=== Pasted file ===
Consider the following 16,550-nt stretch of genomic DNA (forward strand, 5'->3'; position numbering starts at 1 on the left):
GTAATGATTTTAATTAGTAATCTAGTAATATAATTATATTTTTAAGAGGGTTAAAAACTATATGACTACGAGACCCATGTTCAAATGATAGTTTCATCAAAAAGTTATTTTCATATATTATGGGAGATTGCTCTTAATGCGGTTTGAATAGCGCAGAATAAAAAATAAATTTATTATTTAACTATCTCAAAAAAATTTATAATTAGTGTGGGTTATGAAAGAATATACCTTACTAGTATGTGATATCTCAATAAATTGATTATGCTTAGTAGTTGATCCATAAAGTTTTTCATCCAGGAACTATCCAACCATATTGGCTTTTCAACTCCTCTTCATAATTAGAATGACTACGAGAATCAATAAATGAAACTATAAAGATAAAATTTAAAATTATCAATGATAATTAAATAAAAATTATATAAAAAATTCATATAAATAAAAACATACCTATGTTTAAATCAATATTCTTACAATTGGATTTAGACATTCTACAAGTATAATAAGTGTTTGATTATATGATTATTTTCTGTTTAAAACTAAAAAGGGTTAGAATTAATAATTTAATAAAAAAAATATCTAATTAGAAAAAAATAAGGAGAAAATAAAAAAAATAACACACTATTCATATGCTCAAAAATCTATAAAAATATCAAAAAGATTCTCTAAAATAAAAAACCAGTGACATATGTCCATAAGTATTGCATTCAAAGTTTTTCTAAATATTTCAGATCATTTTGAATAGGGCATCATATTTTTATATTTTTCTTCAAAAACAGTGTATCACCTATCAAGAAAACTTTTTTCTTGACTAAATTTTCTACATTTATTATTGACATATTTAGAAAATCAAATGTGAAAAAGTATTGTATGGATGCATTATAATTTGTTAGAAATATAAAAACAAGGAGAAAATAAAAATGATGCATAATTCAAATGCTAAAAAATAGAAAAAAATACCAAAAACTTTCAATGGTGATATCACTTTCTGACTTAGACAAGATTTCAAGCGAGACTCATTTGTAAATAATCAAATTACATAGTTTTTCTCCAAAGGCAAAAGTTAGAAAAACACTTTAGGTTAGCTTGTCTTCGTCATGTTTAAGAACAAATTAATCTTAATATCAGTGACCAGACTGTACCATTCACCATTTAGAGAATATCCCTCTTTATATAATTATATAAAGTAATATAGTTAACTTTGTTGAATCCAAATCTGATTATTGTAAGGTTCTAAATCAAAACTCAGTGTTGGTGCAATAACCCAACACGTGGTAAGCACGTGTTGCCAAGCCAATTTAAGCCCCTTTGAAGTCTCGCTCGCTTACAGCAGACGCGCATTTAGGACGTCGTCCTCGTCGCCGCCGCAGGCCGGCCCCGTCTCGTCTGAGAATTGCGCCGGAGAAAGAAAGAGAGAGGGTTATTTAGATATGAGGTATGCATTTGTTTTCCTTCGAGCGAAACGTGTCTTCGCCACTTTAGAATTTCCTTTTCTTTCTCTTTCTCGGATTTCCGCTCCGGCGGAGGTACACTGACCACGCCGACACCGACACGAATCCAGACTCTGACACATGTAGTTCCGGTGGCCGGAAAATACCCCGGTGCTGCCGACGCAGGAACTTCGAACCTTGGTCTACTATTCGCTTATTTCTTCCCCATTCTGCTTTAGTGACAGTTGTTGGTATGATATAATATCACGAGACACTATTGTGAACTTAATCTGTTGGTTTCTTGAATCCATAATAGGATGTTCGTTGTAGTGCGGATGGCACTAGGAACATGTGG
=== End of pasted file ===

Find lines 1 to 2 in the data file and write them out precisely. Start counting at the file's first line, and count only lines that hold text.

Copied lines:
Consider the following 16,550-nt stretch of genomic DNA (forward strand, 5'->3'; position numbering starts at 1 on the left):
GTAATGATTTTAATTAGTAATCTAGTAATATAATTATATTTTTAAGAGGGTTAAAAACTATATGACTACGAGACCCATGTTCAAATGATAGTTTCATCAAAAAGTTATTTTCATATATTATGGGAGATTGCTCTTAATGCGGTTTGAATAGCGCAGAATAAAAAATAAATTTATTATTTAACTATCTCAAAAAAATTTATAATTAGTGTGGGTTATGAAAGAATATACCTTACTAGTATGTGATATCTCAATAAATTGATTATGCTTAGTAGTTGATCCATAAAGTTTTTCATCCAGGAACTATCCAACCATATTGGCTTTTCAACTCCTCTTCATAATTAGAATGACTACGAGAATCAATAAATGAAACTATAAAGATAAAATTTAAAATTATCAATGATAATTAAATAAAAATTATATAAAAAATTCATATAAATAAAAACATACCTATGTTTAAATCAATATTCTTACAATTGGATTTAGACATTCTACAAGTATAATAAGTGTTTGATTATATGATTATTTTCTGTTTAAAACTAAAAAGGGTTAGAATTAATAATTTAATAAAAAAAATATCTAATTAGAAAAAAATAAGGAGAAAATAAAAAAAATAACACACTATTCATATGCTCAAAAATCTATAAAAATATCAAAAAGATTCTCTAAAATAAAAAACCAGTGACATATGTCCATAAGTATTGCATTCAAAGTTTTTCTAAATATTTCAGATCATTTTGAATAGGGCATCATATTTTTATATTTTTCTTCAAAAACAGTGTATCACCTATCAAGAAAACTTTTTTCTTGACTAAATTTTCTACATTTATTATTGACATATTTAGAAAATCAAATGTGAAAAAGTATTGTATGGATGCATTATAATTTGTTAGAAATATAAAAACAAGGAGAAAATAAAAATGATGCATAATTCAAATGCTAAAAAATAGAAAAAAATACCAAAAACTTTCAATGGTGATATCACTTTCTGACTTAGACAAGATTTCAAGCGAGACTCATTTGTAAATAATCAAATTACATAGTTTTTCTCCAAAGGCAAAAGTTAGAAAAACACTTTAGGTTAGCTTGTCTTCGTCATGTTTAAGAACAAATTAATCTTAATATCAGTGACCAGACTGTACCATTCACCATTTAGAGAATATCCCTCTTTATATAATTATATAAAGTAATATAGTTAACTTTGTTGAATCCAAATCTGATTATTGTAAGGTTCTAAATCAAAACTCAGTGTTGGTGCAATAACCCAACACGTGGTAAGCACGTGTTGCCAAGCCAATTTAAGCCCCTTTGAAGTCTCGCTCGCTTACAGCAGACGCGCATTTAGGACGTCGTCCTCGTCGCCGCCGCAGGCCGGCCCCGTCTCGTCTGAGAATTGCGCCGGAGAAAGAAAGAGAGAGGGTTATTTAGATATGAGGTATGCATTTGTTTTCCTTCGAGCGAAACGTGTCTTCGCCACTTTAGAATTTCCTTTTCTTTCTCTTTCTCGGATTTCCGCTCCGGCGGAGGTACACTGACCACGCCGACACCGACACGAATCCAGACTCTGACACATGTAGTTCCGGTGGCCGGAAAATACCCCGGTGCTGCCGACGCAGGAACTTCGAACCTTGGTCTACTATTCGCTTATTTCTTCCCCATTCTGCTTTAGTGACAGTTGTTGGTATGATATAATATCACGAGACACTATTGTGAACTTAATCTGTTGGTTTCTTGAATCCATAATAGGATGTTCGTTGTAGTGCGGATGGCACTAGGAACATGTGG